W.W. Norton announced today that New York Times tech reporter Mike Isaac will write a book about Uber for the publisher. The unnamed tome will be released in 2019.
Isaac has covered the ride-sharing giant for years, and his take on the troubled company is sure to be a must-read. But Uber has been involved in so many controversies that it’s hard to know where to begin.
As such, here are some of the scandals that should be included in Isaac’s book.
One of Uber’s most controversial innovations ensures that rates go up in any area where there’s high demand. Many cities have introduced bills meant to curb surge pricing (and stop Uber’s growth) to no avail. As such, Uber’s use of the tool has gotten even more brazen—the company was heavily criticized for promoting surge pricing at New York City airports during protests over President Donald Trump’s Muslim ban.
Lies about wages
Uber once boasted that its drivers make $90,000 a year. But the company failed to disclose that it takes a 20 percent commission from drivers, who are also on the hook for gas and vehicle maintenance. As such, a driver would have to work nearly 70 hours a week with no tips or benefits to earn the reported amount. Add to this the fact that Uber cut fares by 45 percent in some cities, so that some drivers made less than $3 an hour, and the company’s actions become even more wicked.
Sabotaging the competition
Uber gave its employees burner phones and credit cards in order to request rides from Lyft and immediately cancel them—the company played this trick over 5,500 times. Then it tried to derail Lyft’s funding round. No wonder Lyft took out a full-page ad in The New York Times positioning itself as the moral alternative to Uber. Smaller ride share firms like Via, Juno and Gett have tried similar gambits.
Sexual assault accusations
These cases represent by far the worst allegations against Uber—and there are numerous examples. Drivers in Los Angeles, Boston, Delhi and Honolulu have been charged with raping passengers. A driver in Delaware strangled a student in a dorm parking lot, while another was charged with attempted murder in Maryland and yet another stabbed a passenger in Michigan. Even a journalist at the Democratic National Convention was subjected to “creepy, unsafe” comments from an Uber driver.
Many of these incidents could likely be avoided if the company had a better background check policy. Uber does not require its drivers to be fingerprinted, which makes its whole system “worthless” according to legal experts. This lack of oversight (which district attorneys are attempting to fight) leads to an increase in hiring people convicted of violent crimes.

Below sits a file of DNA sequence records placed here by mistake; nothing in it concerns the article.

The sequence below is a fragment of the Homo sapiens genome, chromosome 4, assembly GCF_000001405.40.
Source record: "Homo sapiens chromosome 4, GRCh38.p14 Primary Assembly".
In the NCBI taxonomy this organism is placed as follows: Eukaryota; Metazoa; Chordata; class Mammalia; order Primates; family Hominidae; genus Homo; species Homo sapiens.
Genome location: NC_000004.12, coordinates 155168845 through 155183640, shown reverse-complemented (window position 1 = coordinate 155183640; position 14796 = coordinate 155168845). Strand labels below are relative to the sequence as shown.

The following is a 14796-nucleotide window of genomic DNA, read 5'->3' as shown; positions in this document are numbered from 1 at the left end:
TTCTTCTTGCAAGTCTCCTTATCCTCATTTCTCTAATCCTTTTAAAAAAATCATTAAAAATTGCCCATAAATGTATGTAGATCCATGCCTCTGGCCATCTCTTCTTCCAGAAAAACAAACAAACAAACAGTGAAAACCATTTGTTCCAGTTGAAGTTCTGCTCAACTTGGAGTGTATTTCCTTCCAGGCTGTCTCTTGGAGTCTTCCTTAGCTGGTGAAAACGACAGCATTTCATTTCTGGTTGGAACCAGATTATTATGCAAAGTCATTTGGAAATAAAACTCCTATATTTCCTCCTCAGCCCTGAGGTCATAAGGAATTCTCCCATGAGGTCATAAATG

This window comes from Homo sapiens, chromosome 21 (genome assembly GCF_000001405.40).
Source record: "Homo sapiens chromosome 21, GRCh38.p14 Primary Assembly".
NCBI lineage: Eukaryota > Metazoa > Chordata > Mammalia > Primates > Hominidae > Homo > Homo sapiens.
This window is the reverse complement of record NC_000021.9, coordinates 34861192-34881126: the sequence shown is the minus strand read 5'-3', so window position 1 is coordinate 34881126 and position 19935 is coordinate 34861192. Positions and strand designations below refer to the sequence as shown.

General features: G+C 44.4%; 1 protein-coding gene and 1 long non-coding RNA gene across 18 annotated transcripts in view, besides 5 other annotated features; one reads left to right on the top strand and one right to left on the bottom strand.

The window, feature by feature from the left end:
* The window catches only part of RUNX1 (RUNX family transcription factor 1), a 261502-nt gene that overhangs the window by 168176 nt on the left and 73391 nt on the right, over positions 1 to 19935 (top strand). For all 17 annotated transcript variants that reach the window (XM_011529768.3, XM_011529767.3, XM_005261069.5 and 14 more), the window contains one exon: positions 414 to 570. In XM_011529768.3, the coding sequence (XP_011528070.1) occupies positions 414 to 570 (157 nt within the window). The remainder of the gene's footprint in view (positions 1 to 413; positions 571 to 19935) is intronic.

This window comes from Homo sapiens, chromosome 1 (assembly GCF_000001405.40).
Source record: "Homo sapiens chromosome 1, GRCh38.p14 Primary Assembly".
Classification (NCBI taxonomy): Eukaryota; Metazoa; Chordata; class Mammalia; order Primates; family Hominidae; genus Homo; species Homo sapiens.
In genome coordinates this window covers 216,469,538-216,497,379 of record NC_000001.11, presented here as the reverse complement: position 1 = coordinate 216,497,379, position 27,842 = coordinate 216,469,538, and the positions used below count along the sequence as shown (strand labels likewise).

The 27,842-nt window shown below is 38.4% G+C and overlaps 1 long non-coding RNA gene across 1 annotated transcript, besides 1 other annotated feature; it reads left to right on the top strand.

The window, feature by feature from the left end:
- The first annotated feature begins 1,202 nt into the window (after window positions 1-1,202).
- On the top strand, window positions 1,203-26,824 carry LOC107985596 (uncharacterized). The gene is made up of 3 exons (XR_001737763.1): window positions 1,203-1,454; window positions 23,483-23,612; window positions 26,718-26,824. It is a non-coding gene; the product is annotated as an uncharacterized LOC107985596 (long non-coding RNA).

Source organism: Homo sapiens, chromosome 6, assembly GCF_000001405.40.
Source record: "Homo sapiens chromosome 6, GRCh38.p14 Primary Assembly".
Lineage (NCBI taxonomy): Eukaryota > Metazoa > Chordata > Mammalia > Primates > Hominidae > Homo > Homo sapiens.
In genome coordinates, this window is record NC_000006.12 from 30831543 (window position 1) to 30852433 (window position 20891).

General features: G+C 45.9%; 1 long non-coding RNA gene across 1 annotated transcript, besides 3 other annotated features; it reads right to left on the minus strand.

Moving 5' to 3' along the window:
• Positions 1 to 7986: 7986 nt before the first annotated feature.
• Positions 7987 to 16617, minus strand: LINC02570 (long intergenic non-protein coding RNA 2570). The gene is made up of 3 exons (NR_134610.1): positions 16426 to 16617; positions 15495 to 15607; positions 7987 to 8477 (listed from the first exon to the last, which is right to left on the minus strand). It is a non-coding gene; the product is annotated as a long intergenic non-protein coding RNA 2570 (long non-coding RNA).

Sexism at the company itself
Former Uber engineer Susan Fowler went viral earlier this year after detailing sexism and sexual harassment in the workplace. She wasn’t alone, however—within weeks two more “Uber survivors” came forward to detail their adverse experiences. Uber made a push to hire women in the wake of this scandal, but it was too little too late—at least 20 employees were fired as a result of the sexism investigation, and co-founder/CEO Travis Kalanick was forced to resign. Expedia CEO Dara Khosrowshahi was brought in to right the ship.
Publicity stunts gone wrong
Uber can’t even get the simple things right. First, the company delivered puppies and bras to customers in an attempt to save face after scandals. Then the company promised free rides to celebrate a football win that didn’t even happen. It charged processing fees on Veteran’s Day and AIDS awareness donations. And let’s not forget the annual failure of Uber Ice Cream, which offers free cones to customers but in most cases can’t deliver. No matter how many times the company gets dragged on Twitter, it never seems to learn.
There’s definitely a lot to unpack here, and we’ve barely scratched the surface. Isaac’s book will surely contain more juicy details, along with whatever Uber gets up to in the next two years.
Isaac isn’t the only Times journalist with a book deal—politics reporters Maggie Haberman and Glenn Thrush are writing a chronicle of the Trump administration for Random House.